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Wrapping Your Head Around the Relationship Game

love2I wrote about manipulation a couple weeks ago and that topic has been on my mind quite a bit the last few weeks.

I’m single, I have been for awhile and these last few weeks have been the first time in a while I haven’t at least had some prospects.

Dating is hard enough but dating with schizophrenia is even harder.

I wrote on this in the NY Times last week and the crux was that I just have a hard time wrapping my head around the process of getting into a relationship. There are so many intricacies of dating and matching your idiosyncrasies with someone else’s is literally the craziest, most complicated thing I can even imagine.

The thing about dating is, and this is where the manipulation comes in, you’re trying to get someone to like you, you’re trying to say and do the right things so as not to disturb or complicate things and to show that you’re a worthy human being, and that just seems so off to me, so dishonest.

I could have it the wrong way that a good relationship is one where you don’t have to put on an act but even when the other person already likes you there seems to be unwritten rules and different methods, different things you have to do or say to initiate a date or a relationship and it just seems like a huge complicated game to me that I’m not sure I even want to play. The guy has to ask out the girl, you have to be careful not to stare or do some other creepy thing like look at their facebook or say something that sounds weird. It’s like no matter what you do you have to follow these rules in order to even approach dating.

As a person with schizophrenia, I’ve gotten pretty good at interacting with the world despite what’s going on in my head but dating is an entirely different animal.

Not just a smile and a joke will suffice, there has to be the right eye contact, there has to be the right way of approaching a girl, you have to be careful not to do something that could be construed negatively and figuring out those rules, figuring out the right way to approach a relationship has been harder for me than getting a column in the NY Times and writing a book, it’s over my head.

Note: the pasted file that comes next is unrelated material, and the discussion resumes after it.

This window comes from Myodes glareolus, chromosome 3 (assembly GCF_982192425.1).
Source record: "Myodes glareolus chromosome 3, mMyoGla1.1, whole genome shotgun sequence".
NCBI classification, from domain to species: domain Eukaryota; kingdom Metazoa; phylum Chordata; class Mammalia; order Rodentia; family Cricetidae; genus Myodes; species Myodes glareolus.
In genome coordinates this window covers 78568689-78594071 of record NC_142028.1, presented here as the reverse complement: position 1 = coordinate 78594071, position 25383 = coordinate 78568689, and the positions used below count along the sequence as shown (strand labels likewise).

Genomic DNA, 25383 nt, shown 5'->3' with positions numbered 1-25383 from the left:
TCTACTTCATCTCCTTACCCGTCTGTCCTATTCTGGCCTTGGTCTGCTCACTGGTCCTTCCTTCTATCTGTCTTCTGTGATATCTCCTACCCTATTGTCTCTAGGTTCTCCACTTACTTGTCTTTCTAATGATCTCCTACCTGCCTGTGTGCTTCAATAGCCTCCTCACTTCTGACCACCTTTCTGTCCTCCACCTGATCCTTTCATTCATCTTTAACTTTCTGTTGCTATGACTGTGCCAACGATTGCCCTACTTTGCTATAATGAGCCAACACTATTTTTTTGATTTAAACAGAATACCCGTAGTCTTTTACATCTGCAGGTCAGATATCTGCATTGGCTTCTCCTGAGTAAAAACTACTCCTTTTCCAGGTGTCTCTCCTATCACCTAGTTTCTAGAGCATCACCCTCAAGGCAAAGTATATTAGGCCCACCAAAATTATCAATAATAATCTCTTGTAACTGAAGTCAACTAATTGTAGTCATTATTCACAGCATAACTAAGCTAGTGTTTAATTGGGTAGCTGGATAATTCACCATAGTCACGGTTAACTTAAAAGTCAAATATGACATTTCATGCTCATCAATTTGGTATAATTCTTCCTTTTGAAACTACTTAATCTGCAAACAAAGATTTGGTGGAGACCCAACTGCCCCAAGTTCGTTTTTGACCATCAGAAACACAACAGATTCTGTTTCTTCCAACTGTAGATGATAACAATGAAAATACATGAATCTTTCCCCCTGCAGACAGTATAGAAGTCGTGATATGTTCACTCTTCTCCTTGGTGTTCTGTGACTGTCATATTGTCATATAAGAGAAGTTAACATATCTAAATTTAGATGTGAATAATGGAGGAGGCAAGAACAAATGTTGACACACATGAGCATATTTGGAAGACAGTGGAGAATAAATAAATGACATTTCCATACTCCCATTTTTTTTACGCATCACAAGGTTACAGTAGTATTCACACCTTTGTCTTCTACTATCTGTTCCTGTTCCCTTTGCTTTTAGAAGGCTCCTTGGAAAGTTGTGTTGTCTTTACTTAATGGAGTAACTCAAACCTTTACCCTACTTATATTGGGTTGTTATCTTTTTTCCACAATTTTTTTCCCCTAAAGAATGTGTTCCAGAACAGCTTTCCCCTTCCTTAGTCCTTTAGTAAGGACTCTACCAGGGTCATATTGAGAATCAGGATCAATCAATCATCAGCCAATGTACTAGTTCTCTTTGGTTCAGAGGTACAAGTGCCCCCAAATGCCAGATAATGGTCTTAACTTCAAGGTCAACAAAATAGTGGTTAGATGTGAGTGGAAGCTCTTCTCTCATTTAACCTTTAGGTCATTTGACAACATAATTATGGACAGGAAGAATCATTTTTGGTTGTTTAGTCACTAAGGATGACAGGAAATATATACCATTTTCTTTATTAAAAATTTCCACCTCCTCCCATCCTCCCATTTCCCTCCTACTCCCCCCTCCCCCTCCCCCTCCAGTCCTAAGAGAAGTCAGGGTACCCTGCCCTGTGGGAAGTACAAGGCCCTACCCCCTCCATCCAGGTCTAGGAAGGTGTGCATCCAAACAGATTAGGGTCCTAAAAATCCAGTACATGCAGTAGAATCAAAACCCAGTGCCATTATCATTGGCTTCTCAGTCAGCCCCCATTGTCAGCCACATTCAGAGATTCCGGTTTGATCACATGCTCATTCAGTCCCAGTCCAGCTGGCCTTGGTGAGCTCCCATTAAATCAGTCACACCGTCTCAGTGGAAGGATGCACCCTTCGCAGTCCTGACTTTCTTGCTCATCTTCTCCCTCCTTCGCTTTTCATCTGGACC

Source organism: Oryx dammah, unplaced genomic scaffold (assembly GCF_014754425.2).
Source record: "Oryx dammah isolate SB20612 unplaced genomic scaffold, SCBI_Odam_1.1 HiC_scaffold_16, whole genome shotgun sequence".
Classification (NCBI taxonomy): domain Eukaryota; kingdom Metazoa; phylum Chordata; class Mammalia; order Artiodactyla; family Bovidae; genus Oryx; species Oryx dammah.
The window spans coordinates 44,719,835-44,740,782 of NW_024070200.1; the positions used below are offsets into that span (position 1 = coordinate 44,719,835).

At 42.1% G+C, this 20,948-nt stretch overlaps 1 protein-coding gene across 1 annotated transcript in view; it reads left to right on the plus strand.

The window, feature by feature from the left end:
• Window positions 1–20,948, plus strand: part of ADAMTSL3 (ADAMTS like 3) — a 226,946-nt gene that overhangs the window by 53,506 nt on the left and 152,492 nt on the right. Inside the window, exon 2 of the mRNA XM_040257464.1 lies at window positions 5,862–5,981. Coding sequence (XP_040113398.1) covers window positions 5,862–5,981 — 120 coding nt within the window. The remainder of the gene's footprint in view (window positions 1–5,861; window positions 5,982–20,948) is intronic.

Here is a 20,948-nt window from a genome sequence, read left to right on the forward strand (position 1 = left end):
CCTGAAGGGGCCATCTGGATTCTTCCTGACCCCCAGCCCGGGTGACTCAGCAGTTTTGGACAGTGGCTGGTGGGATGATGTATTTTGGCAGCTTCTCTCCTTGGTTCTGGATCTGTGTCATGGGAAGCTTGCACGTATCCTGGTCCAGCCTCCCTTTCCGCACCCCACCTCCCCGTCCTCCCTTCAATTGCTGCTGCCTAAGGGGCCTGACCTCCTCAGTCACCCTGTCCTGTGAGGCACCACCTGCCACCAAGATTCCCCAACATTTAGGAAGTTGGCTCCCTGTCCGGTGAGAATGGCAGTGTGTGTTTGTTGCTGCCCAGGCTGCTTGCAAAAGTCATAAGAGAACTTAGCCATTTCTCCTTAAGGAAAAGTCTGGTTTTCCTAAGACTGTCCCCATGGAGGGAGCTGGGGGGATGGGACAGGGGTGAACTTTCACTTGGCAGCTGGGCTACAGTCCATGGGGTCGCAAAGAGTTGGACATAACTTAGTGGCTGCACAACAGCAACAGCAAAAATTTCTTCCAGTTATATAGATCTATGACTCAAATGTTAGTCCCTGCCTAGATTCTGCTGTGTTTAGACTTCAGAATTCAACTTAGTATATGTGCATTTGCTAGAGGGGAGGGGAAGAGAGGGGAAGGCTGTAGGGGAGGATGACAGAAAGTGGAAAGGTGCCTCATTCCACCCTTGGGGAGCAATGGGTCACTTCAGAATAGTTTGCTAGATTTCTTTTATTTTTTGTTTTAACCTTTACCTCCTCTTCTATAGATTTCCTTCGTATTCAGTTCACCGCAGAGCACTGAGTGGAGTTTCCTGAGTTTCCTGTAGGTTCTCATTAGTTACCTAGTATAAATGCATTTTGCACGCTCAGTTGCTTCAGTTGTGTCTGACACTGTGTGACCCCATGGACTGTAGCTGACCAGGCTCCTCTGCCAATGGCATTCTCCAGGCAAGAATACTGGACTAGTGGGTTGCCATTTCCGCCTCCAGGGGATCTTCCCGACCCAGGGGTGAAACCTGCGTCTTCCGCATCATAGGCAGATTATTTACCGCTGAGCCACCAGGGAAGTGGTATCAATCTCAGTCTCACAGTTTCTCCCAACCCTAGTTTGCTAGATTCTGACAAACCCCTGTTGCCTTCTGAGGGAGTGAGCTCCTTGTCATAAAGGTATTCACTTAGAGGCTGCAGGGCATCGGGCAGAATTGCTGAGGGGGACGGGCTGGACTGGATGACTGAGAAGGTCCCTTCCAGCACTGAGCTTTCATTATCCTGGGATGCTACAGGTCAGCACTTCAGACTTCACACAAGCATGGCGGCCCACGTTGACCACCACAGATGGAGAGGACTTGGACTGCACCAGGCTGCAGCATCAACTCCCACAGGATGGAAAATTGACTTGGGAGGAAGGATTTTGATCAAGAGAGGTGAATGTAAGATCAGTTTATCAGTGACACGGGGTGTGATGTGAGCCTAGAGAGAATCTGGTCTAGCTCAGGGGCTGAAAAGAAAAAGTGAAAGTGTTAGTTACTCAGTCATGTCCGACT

There are countless articles on the internet dedicated to figuring out the rules of dating and for good reason, it’s a subject that’s fraught with emotion and strong feelings and everyone experiences love and crushes and it seems like no one knows what to do about it.

The best advice I ever got though was to just be yourself but that was hard because for a long time I didn’t know who myself was. I included the line “Just keep being awesome and you’ll attract the right people” in my NY Times article and it’s been mostly true.

I think another big thing though is letting go of trying to get someone to like you and that’s been my biggest problem, it became so ingrained that these little tricks I use to make that happen became automatic anytime I even talked to a girl.

I’m working on that right now, letting go. Learning to accept the uneasiness that comes with being out of control because relationships are nothing if they’re not a loss of control.

Being vulnerable is essential and if you have to loosen your grip on control to be vulnerable so be it.

I’m still working on it.

Wrapping Your Head Around the Relationship Game

Michael Hedrick

Michael Hedrick is a writer and photographer who has lived with schizophrenia since he was 20. His work has been featured in Salon, The Week, Scientific American and The New York Times. You can purchase his book 'Connections' here or Follow his blog on Living with Schizophrenia here.

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APA Reference
Hedrick, M. (2015). Wrapping Your Head Around the Relationship Game. Psych Central. Retrieved on July 7, 2020, from


Last updated: 20 Jun 2015
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